Oct. 20--Chalk's International Airlines has lost a key operating license and faces a vote next week on whether it could lose its lease at Fort Lauderdale-Hollywood International Airport.
These twin actions come less than two years after a crash killed 20 people and put the company's safety record in question.
After the crash, the company faced an uncertain future and it does not have any planes approved to fly.
On Tuesday, Broward County Commissioners will vote on whether to terminate the lease with the airline for space in Terminal 4.
The company owed Broward County more than $16,000 for the lease and other fees, the county said. On Friday afternoon, Chalk's paid $14,000 and told the county the balance would be paid Monday.
But airport officials will still ask commissioners to terminate the lease.
"We have another tenant who is currently at the airport who would like to use that counter space," said Greg Meyer, an airport spokesman. "They're in Terminal 4 and that's very precious space. For Chalk's to delay payment and not operate an aircraft and to hold a ticket counter doesn't make sense for anybody."
Chalk's has not had any flights since Sept. 3, but Rajan Nair, the general manager and director of operations for the airline, said the company traditionally stops flying during September and October and will begin flying 19-seat turbo-prop airplanes in November with a lease arrangement for another company to provide the service.
The airline has not operated its own airplanes since the crash, instead using lease agreements with other companies.
Nair said the airline, which had flown from Fort Lauderdale into Bimini and the Abaco Islands in the Bahamas, will fight to keep its space at the airport.
"We've been there forever," said Nair, who said the airline first rented space there in 1982. "That's our home base. We've been a tenant over 25 years."
A Chalk's seaplane crashed into the sea off Miami Beach Dec. 19, 2005, shortly after taking off from Watson Island. Twenty people died aboard the flight headed to Bimini.
The company grounded its fleet of four G-73T Mallard's after the crash and the Federal Aviation Administration issued an order prohibiting the same type of plane from flying.
"We are not going to go out of business," Nair said. "Like all the airlines we're struggling, no question about it. . . . A lot of people expected us to go out of business after the crash, and we're still here."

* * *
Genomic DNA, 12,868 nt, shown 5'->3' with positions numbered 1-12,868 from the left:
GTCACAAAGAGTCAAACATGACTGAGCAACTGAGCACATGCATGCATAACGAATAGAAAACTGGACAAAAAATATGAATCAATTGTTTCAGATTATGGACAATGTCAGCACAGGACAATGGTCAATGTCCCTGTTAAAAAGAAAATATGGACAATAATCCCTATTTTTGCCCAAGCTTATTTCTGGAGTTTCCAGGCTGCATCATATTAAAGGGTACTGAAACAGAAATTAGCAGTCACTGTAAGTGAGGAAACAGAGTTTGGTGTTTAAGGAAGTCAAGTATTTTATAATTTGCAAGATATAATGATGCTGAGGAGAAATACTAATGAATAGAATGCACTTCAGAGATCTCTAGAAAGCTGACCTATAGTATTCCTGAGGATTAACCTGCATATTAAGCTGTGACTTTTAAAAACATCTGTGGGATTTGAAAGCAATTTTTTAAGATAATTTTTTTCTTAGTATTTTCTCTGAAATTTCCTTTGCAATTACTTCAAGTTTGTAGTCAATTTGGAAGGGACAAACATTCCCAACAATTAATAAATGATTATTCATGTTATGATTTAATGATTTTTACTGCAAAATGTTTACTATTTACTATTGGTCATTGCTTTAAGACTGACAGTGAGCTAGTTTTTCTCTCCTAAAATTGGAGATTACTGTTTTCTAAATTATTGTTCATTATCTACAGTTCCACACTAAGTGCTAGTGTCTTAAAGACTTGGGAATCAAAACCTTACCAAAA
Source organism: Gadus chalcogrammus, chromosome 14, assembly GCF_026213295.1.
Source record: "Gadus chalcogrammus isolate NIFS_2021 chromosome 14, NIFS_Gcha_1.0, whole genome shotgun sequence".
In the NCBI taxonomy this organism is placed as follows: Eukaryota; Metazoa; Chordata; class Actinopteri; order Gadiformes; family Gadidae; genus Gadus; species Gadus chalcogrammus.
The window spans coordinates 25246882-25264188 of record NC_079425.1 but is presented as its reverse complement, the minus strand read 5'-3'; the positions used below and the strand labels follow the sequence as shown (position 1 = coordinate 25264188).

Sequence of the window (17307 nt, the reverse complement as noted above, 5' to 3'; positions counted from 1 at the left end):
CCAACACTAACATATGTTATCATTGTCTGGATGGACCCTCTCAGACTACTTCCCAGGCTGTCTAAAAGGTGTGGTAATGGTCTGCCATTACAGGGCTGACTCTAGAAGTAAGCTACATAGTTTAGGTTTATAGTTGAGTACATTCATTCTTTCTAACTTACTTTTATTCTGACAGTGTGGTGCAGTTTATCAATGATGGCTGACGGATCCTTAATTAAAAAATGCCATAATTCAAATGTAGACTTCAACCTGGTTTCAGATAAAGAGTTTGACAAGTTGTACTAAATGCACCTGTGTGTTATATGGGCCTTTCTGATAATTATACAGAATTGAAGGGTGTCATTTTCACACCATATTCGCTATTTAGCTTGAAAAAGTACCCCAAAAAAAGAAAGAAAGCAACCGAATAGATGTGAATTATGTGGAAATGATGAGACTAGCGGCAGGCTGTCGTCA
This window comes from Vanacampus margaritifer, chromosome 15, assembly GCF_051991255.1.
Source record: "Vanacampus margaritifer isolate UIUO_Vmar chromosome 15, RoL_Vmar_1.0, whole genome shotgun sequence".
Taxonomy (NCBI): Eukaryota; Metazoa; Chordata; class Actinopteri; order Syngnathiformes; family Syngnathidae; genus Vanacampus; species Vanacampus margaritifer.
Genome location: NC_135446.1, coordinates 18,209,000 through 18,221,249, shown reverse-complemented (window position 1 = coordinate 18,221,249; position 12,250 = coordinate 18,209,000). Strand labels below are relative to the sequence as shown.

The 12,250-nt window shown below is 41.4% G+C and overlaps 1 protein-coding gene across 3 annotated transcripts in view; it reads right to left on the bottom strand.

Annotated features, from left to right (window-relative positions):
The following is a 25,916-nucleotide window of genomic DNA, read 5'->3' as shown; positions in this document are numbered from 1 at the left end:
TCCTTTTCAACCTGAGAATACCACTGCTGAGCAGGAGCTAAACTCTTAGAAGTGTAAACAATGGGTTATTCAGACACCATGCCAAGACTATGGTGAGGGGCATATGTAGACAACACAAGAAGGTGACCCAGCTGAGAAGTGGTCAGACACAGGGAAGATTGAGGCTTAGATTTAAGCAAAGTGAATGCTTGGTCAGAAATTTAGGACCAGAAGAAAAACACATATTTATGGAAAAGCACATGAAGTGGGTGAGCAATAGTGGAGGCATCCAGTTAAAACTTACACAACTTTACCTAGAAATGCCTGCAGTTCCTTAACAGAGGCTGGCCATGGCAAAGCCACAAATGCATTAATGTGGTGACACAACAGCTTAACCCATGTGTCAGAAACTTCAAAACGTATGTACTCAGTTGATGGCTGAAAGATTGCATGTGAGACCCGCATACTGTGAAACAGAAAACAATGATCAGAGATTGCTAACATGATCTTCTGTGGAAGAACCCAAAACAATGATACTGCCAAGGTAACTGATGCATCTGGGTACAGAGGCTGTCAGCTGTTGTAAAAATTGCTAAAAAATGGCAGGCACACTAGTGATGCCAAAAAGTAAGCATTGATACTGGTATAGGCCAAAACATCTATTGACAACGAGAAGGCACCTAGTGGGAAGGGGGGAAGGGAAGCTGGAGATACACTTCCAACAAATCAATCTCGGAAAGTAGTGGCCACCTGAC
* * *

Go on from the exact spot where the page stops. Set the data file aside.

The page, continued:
The company is in the process of leasing an Embraer 120 30-passenger plane, which will be operated by Chalk's pilots and crew, Nair said. But the process could take several months.
Once that occurs, the airline would have to go through a reinspection process of the whole operation, including the plane, pilots and crew before flying, said Kathleen Bergen, a spokeswoman for the Federal Aviation Administration.
"At this point they don't have aircraft to operate," she said. "At such time as they obtain other aircraft, we'd go through a revalidation process."
The airline still has limited authority to fly under its air taxi license, Nair said. After the crash, the company continued operations to the Bahamas through a lease agreement with Montana-based Big Sky Airlines, which operated the flights.
It no longer has a lease agreement with Big Sky, Nair said.
On Sept. 26, the Department of Transportation issued an order revoking the airline's commuter authorization, saying it had neither gotten additional planes in order to fly or brought its seaplanes into compliance with FAA regulations.
The airline can still operate as an air taxi, as long as another carrier is providing the service.
Operating as an air taxi means the airline could make four round-trip flights a week to each destination served, Bergen said.
Chalk's International Airlines, a fixture on the South Florida aviation scene since World War I, has lost its federal operating license and its future looks dim. The tiny seaplane operator...
The airline has been grounded since one of its seaplanes crashed into the water shortly after takeoff on Dec. 19, 2005, killing 18 passengers and both pilots.
A 1940s-era seaplane that lost a wing during takeoff and crashed within sight of the beach, killing 20 people, had undetected cracks that caused the aircraft to break up.